Contractor. I meant contractor.

I blame the MIPIM germs. Tis now changed.

Duke FameMarch 19th 2011.

Why does this council think all development has to be directed by the local state. Let business expand and develop and the council should stop wasting our money.

Bernstein should have resigned yonks ago, he's a waste of money

AnonymousMarch 21st 2011.

Eddy Grimsdale - only someone who has never been in either Cornerhouse or the Library Theatre's old home underneath Central Library could argue that a new home for both venues was unnecessary.

Eddy AnonymousMarch 21st 2011.

You'll get no argument from me on that. Im just saying that a) its a lot of money to be spending when we dont have it b) the Cornerhouse can stay where it is for now c) the new location is wrong d) there are many other, arguably better and more sustainable , locations in the city that the Cornerhouse and Library Theatre could move to. Should they need to. Which in the case of the Cornerhouse they dont.

AnonymousMarch 21st 2011.

MEN comment page loony alert! (Duke Fame).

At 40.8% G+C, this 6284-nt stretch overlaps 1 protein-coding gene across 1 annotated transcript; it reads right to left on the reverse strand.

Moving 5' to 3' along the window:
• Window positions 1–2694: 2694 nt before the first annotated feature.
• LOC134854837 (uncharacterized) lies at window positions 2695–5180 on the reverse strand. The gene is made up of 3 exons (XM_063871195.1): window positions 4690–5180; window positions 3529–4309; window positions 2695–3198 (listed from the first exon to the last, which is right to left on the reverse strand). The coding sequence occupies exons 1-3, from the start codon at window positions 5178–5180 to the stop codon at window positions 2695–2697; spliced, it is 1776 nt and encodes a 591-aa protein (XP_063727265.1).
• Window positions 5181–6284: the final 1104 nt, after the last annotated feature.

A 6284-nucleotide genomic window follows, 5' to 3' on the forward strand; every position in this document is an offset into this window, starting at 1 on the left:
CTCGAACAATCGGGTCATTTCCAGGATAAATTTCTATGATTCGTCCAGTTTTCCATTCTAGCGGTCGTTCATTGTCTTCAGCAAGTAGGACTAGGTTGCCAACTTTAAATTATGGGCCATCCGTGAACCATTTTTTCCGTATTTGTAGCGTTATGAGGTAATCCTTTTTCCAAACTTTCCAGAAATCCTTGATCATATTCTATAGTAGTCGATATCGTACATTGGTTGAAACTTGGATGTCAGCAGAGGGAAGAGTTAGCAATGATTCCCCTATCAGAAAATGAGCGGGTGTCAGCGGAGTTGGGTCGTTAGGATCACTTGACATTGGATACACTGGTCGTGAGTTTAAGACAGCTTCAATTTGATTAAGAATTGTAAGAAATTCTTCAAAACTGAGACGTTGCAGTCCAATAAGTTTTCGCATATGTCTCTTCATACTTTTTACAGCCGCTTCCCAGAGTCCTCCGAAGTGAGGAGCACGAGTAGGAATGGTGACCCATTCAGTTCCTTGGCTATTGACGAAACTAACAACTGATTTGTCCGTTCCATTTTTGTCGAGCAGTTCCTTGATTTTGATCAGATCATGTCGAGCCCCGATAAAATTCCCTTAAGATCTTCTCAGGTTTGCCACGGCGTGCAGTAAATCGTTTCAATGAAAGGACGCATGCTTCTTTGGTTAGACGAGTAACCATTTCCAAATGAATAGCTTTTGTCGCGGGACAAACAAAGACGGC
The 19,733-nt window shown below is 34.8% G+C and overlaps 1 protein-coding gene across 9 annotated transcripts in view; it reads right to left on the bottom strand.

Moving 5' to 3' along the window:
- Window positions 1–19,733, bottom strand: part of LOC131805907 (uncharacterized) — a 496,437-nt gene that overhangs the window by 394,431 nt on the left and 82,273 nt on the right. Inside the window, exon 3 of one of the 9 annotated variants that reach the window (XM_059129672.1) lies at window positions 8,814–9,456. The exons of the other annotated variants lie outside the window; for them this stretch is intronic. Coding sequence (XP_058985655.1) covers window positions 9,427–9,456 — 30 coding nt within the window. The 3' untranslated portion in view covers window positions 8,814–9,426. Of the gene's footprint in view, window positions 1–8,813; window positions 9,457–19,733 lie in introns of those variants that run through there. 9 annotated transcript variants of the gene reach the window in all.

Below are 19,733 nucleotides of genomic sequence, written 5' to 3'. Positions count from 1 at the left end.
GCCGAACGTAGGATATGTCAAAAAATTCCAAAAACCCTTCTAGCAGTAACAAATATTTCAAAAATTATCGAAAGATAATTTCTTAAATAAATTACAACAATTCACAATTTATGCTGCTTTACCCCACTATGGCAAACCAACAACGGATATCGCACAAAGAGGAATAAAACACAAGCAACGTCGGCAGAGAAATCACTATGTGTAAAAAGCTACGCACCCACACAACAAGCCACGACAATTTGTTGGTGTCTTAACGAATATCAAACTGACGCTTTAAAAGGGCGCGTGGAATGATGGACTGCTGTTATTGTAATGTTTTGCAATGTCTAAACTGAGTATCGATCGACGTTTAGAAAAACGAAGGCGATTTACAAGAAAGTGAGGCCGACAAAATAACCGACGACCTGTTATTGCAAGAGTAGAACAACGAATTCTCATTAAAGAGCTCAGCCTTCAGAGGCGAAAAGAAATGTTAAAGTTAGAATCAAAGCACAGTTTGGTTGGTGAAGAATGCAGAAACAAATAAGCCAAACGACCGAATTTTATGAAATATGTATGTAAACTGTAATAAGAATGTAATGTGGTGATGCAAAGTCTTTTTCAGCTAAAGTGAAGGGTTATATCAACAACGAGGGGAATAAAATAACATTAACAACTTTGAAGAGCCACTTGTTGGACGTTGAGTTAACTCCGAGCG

AnonymousMarch 23rd 2011.

Well i hope he enjoyed his jolly in Cannes - dont you think he should've been at the cuts budget meeting though? He is the man with the strings controlling the puppets in the council, hes that clever hes stayed well out of any challenges on his extortionate public sector salary! So we have attracted the Bank of New York? see how long they last eh? why can't smaller independent companies secure cheaper low cost office space in the city centre to get them in a better place to expand and create jobs? give them a chance at least. We need to develop skills and expertise now we have no manufacturing bases (these should be encouraged too) Fab Lab in Ancoats and the Sharp Project on Oldham Road are doing great things in helping this creativity and innovation happen and should be where more money should be channelled. That and proper traditional apprenticeships, no one can find a decent plumber in this city!! Help sow the seeds not just attract big shiny office blocks we neither need or want. Theres enough mighty oaks benefitting such as the subways, mcdonalds, tesco, radisson hotels etc. Bernstein needs to help this forgotton sector too.